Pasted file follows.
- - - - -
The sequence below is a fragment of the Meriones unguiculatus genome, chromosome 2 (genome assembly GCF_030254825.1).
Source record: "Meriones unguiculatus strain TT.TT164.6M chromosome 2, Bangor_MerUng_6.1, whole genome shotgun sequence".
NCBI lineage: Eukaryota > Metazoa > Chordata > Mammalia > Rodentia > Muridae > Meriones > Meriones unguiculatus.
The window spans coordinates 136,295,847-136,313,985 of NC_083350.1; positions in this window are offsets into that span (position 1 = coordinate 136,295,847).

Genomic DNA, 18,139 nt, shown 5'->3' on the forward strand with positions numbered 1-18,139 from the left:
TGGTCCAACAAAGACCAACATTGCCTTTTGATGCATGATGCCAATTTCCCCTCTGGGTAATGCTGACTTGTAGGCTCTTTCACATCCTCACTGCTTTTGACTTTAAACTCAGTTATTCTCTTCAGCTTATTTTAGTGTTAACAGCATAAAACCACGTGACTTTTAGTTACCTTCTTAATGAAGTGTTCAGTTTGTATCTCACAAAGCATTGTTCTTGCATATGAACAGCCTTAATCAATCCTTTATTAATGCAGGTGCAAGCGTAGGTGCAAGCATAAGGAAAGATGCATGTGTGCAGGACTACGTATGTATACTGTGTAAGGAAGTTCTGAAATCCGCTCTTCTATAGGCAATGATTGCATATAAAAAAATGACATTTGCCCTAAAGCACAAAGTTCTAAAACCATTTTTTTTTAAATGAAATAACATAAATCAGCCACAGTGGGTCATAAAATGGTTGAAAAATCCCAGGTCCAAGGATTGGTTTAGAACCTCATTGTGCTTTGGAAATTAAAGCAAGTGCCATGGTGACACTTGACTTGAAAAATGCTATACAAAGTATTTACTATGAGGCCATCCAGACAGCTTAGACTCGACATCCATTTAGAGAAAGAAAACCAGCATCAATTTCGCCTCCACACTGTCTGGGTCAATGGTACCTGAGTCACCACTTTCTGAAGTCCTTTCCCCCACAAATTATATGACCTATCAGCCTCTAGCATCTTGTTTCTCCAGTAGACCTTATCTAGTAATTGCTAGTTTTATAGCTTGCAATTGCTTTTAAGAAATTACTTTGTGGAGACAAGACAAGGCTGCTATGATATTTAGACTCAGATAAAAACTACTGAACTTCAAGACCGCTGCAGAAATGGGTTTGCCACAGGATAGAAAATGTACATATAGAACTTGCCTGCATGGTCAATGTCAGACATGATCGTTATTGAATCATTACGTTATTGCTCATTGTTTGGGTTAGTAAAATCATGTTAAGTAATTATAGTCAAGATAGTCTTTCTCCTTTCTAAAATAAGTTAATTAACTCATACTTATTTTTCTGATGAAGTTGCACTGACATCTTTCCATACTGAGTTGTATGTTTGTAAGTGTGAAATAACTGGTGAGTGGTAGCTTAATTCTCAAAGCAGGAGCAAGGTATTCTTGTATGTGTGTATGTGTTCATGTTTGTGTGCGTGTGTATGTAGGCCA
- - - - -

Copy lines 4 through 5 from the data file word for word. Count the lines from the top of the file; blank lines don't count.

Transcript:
The window spans coordinates 136,295,847-136,313,985 of NC_083350.1; positions in this window are offsets into that span (position 1 = coordinate 136,295,847).

Genomic DNA, 18,139 nt, shown 5'->3' on the forward strand with positions numbered 1-18,139 from the left: